Review: ‘Arsenic and Old Lace’ at Laurel Mill Playhouse

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Arsenic and Old Lace by Joseph Kesselring, directed by Jen Sizer and produced by Maureen Rogers, opened at Laurel Mill Playhouse on Friday, March 24th. The script was written in 1939 at the end of the Great Depression and the dawning of World War II. People needed to laugh then and right now we all could use a good laugh. It is probably one of the great escapist black comedies in American Theater. Its endurance is because it is, frankly, very funny. The characters are finely written and these personae are some of the most classic mad-cap individuals in modern comedy. However, this is also a mystery of sorts. If you have never had the chance to see it as a play or movie, I don’t want to spoil it for you, but there are many twists and turns that leave you wondering what will happen next. If you have seen it, this production will not disappoint your funny-bone.

Gary Eurice as Mortimer Brewster, Maureen Rogers as Martha Brewster, and Terri Laurino as Abby Brewster. Photo by Julie Rogers.

The basic plot revolves around two elderly sisters. Abby Brewster (Terri Laurino) and Martha Brewster (Maureen Rogers) and their three nephews. The sisters are sweet but insane as is their live-in nephew, Teddy (John D’Amato), who truly believes he is Theodore Roosevelt. Mortimer Brewster (Gary Eurice) is the sane one in the family, trying to take care of his aunts and brother while courting the girl next door, Elaine Harper (Julie Rogers).  Into this strange household comes the long absent and sinister brother, Jonathan (Stuart Rick) and his unethical and shady doctor accomplice, Dr. Einstein (Larry Simmons). Just when you think you have figured this one out, the plot takes a new turn and the pace of the farce get more and more convoluted. But, even with murderers and dead bodies abounding, the comedy continues to make this production in a class with other fine ones of the past.

Jen Sizer is the director of the mayhem. Sizer does a admirable job keeping the timing spot on and keeping everyone visible on a intimate stage, and she also designed the set. The set is a perfect replica of a home from the early 20th century in Brooklyn. I especially loved the color scheme and all the lace curtains and tablecloths were icing on the cake.

As the two romantic leads, Eurice and J. Rogers have a great amount of chemistry. As Elaine, Rogers is both shocked at the antics of her future husband while still trying to be seductive to him. Eurice’s Mortimer is at his best when he is trying to deal with his family His scene with his aunts when he discovers their secret is hysterical.

Laurino plays the more dominant sister, Abby. She does a remarkable job creating a likeable old lady who has a love of murder. Maureen Rogers makes Martha Brewster a little sweeter than her sister and this works very well as her performance wonderfully complements Laurino’s.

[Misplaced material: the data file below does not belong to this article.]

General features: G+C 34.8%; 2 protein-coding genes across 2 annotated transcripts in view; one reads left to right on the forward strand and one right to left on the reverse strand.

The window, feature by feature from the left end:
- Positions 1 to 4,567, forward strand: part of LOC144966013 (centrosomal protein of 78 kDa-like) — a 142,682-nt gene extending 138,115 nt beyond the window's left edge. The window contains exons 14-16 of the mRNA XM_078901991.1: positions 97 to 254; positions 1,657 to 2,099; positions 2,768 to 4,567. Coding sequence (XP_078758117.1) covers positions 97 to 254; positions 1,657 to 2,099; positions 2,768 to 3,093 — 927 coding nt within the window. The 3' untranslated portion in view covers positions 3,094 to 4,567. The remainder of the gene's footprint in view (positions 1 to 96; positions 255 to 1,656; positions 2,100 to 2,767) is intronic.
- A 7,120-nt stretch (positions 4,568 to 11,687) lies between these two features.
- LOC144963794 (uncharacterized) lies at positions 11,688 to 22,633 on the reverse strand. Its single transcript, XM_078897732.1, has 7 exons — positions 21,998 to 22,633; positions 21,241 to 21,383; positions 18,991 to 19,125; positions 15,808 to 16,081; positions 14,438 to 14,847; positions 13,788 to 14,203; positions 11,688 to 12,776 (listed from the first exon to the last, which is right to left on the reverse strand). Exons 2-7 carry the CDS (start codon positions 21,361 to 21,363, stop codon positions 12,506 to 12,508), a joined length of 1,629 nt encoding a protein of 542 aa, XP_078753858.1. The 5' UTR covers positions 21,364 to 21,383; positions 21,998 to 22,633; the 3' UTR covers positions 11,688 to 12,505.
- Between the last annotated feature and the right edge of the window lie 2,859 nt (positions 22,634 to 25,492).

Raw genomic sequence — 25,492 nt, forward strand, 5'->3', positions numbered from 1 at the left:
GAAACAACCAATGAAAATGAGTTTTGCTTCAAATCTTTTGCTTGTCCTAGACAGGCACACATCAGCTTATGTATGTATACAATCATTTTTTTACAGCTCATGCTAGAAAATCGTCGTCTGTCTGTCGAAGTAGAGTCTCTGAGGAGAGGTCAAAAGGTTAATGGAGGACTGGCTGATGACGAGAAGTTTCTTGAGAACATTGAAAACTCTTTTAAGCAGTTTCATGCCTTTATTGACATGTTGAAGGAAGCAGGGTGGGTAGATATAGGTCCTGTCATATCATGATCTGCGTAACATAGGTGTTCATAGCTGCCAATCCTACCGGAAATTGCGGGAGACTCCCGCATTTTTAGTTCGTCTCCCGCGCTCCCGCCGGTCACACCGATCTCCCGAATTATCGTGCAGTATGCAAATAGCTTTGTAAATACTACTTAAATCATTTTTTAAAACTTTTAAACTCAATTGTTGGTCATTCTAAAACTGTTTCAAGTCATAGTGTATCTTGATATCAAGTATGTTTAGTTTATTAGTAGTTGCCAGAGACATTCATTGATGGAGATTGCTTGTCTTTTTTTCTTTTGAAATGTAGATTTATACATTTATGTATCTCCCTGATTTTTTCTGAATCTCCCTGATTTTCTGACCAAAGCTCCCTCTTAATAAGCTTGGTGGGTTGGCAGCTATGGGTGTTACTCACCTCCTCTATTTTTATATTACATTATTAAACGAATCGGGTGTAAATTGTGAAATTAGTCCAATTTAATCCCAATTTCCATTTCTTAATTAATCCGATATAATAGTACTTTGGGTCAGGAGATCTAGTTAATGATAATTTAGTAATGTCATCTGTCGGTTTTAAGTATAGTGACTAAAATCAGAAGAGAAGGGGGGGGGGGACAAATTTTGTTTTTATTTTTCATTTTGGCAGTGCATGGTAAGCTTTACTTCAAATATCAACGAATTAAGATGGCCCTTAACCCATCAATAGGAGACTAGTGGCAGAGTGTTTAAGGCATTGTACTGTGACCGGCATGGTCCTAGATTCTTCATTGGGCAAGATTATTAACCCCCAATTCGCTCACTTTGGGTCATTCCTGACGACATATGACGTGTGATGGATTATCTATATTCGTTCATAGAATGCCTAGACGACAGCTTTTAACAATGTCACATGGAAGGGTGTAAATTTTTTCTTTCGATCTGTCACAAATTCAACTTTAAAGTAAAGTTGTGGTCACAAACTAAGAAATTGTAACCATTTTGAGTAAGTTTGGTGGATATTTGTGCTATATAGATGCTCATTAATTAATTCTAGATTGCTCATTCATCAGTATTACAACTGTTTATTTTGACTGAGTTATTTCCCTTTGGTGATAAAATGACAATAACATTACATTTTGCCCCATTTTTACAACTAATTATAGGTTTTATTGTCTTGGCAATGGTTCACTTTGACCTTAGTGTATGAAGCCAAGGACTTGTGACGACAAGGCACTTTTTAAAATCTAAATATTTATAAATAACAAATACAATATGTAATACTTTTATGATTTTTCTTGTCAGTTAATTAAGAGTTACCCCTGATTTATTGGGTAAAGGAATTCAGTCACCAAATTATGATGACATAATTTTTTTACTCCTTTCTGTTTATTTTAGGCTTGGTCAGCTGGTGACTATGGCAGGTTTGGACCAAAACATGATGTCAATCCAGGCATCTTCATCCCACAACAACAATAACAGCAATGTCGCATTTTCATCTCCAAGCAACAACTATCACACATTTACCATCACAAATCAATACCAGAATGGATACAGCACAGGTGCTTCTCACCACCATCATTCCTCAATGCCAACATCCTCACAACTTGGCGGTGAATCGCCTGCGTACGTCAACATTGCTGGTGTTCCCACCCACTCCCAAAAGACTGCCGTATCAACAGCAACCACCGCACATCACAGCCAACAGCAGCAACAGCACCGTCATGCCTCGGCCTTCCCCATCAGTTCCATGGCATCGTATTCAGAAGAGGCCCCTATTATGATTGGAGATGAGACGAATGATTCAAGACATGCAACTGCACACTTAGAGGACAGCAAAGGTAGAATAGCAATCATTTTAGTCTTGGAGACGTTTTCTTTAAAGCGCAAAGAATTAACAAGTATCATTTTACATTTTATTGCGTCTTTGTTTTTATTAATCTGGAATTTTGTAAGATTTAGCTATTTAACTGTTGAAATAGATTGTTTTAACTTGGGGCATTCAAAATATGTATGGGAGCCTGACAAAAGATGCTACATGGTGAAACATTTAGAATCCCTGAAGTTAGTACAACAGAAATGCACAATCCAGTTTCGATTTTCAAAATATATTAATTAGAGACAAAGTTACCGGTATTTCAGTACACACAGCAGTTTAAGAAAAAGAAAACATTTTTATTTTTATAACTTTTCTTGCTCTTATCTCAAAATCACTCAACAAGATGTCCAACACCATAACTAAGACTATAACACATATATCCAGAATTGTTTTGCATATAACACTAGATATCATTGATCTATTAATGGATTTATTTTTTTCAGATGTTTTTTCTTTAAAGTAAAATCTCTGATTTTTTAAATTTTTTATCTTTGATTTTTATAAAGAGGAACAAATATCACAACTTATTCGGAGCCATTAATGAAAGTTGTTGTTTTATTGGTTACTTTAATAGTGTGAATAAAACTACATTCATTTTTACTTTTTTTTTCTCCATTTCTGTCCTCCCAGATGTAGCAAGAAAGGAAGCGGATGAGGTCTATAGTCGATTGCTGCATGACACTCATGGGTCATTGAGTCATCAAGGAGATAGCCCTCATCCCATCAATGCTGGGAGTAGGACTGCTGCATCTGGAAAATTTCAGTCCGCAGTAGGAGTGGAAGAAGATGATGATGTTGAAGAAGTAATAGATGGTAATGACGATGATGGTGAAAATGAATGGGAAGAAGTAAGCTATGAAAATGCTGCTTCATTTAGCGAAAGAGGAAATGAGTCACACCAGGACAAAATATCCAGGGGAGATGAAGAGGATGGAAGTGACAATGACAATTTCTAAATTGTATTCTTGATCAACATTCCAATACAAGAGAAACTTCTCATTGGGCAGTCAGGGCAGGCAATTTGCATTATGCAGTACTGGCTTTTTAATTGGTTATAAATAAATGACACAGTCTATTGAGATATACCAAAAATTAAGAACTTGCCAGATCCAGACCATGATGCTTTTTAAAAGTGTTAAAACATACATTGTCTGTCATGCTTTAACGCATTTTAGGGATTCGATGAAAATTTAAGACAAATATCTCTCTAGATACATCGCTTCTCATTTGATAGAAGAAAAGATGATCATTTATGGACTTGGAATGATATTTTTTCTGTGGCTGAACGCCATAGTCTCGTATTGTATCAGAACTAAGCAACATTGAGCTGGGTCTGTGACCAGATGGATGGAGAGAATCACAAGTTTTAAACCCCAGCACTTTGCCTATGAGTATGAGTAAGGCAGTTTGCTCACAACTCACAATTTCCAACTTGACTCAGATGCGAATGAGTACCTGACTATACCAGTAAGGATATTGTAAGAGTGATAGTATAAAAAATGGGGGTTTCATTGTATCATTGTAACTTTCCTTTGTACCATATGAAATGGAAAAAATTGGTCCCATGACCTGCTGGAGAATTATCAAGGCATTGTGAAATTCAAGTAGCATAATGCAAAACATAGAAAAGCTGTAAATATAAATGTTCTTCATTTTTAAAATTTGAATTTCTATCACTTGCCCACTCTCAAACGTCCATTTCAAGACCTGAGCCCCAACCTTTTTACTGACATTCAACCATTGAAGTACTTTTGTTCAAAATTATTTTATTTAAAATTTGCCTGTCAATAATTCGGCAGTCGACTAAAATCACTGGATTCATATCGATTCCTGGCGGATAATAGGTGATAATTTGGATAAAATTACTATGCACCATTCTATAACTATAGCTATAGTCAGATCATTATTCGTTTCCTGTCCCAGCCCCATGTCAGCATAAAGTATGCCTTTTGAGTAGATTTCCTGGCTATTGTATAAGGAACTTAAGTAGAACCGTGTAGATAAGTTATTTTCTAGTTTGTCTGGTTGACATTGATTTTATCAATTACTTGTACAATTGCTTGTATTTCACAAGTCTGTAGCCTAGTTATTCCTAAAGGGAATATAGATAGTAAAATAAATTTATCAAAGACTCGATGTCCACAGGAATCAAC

Larry Simmons as Dr. Einstein, Gary Eurice as Mortimer Brewster, Stuart Rick as Jonathan Brewster. Photo by Julie Rogers.

The scene stealers of this production are the performances of Rick and Simmons as the despicable duo. Rick’s Jonathan is so sinister puts a shiver down my spine, but yet, his timing was so impeccable he made me laugh all the time. The same is true of Simmons whose German accent and smarminess really are reminiscent of Peter Lorre who played the role decades ago. When they play off each other, the comedy is at its best.

One of the  most sort after character roles ever, though, may be the role of Teddy, and D’Amato’s portrayal never lets us down. Who could not laugh at his badly played bugle and his charging down to “Panama” to build his canal. I also found John Dignam as Officer O’Hara and John Cusumano as Lieutenant Rooney bring much humor to their roles. As a former New Yorker, I really appreciated their accents.

The cast is rounded out with Mark T. Allen (as Mr. Witherspoon, Shawn Fournier as Officer Klein, David McCrary as The Rev. Dr. Harper, Marvin Rogers as Mr. Gibbs and Jen Sizer as Officer Brophy. All do fine jobs in their respective roles.

The costumes were well-designed by Marge McGugan and were definitely in period. Michael Hartsfield’s lighting helped illuminate the artful set. A special nod to Lori Bruun as Stage Manager who made sure everyone got where they need to be and props were all in place. In this play that is a challenge.

LMP almost is a repertory company with its core of regulars. Having a group of fine actors and technical people to call on allows LMP to stay on the top of its game.

If you have never seen Arsenic and Old Lace, there are no more excuses.So, don’t miss this production. If you have seen it, you will still be intoxicated by this production. But, it is probably better to skip the elderberry wine.

Running Time: Two hours and 15 minutes, with an intermission.

Arsenic and Old Lace plays through Sunday, April 15, 2017, at Laurel Mill Playhouse — 508 Main Street, in Laurel, MD. For tickets, call the box office at (301) 617-9906, or purchase them online.

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